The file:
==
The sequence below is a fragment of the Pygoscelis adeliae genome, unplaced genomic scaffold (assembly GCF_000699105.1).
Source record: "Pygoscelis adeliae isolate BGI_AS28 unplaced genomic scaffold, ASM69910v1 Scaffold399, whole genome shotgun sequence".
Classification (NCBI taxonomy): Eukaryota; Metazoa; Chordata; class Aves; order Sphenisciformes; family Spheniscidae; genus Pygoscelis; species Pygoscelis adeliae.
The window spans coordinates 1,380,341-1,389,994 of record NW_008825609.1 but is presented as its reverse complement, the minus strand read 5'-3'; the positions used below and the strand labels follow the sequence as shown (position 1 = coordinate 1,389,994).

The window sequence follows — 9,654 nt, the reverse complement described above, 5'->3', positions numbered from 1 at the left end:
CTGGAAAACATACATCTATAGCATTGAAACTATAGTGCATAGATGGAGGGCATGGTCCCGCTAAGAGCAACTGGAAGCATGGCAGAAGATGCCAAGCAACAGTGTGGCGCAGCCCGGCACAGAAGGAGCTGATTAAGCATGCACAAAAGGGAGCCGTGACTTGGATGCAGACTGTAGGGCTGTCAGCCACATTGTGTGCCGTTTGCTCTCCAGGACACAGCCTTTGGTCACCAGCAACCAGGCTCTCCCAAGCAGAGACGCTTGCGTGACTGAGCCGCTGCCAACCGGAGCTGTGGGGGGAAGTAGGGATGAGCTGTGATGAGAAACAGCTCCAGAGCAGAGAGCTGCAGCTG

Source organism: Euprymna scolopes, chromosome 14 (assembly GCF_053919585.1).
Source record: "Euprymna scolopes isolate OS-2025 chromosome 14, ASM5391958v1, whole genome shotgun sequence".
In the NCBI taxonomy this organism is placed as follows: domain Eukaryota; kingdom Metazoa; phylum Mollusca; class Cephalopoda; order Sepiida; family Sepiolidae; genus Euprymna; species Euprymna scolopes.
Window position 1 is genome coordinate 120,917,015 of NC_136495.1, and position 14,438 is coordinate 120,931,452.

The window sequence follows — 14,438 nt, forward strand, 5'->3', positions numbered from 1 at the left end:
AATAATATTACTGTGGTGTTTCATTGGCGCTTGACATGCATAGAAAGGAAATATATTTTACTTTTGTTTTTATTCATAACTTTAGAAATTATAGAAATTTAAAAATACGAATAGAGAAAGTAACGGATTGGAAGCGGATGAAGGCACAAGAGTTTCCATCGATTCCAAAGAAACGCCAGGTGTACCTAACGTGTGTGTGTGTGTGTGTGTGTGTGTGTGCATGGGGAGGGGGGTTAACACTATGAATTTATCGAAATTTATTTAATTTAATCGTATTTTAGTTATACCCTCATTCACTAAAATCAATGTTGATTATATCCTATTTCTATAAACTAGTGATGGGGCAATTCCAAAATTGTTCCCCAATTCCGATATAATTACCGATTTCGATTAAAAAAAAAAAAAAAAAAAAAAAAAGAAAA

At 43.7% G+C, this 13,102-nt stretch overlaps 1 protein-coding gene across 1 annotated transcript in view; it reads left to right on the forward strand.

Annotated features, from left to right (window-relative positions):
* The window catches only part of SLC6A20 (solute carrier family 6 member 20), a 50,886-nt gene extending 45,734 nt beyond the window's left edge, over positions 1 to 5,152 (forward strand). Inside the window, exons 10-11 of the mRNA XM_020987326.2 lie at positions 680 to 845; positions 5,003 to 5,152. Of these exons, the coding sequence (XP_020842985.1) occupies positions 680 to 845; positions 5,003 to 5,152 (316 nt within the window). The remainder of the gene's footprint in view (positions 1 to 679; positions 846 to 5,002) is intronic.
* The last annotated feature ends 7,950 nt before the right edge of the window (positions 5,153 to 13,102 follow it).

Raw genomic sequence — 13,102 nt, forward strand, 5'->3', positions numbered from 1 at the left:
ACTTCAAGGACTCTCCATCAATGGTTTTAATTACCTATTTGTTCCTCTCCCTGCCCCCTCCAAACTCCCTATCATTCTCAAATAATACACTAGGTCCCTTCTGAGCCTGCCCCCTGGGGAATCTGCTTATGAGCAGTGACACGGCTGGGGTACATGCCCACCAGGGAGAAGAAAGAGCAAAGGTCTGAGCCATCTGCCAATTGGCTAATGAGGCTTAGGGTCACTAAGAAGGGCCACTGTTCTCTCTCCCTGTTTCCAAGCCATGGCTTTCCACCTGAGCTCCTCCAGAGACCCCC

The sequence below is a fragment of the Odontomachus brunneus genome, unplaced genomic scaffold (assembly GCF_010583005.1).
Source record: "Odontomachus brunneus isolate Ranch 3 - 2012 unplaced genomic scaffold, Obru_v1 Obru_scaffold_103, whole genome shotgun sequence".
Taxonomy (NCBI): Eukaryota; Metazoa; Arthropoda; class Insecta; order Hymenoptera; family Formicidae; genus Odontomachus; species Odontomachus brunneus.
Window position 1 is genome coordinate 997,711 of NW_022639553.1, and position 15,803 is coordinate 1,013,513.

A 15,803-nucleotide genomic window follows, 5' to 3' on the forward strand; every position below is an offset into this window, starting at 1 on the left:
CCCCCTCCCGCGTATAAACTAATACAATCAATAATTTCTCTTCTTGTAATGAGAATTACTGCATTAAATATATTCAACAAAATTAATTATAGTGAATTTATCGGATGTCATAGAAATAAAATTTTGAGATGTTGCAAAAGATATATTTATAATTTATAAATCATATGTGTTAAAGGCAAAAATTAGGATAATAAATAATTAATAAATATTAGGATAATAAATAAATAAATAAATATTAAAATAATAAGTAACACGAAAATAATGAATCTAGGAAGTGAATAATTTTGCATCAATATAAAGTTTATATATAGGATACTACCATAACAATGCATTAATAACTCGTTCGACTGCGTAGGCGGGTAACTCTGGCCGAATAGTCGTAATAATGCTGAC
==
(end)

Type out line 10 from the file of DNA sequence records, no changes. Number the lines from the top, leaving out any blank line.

Window position 1 is genome coordinate 120,917,015 of NC_136495.1, and position 14,438 is coordinate 120,931,452.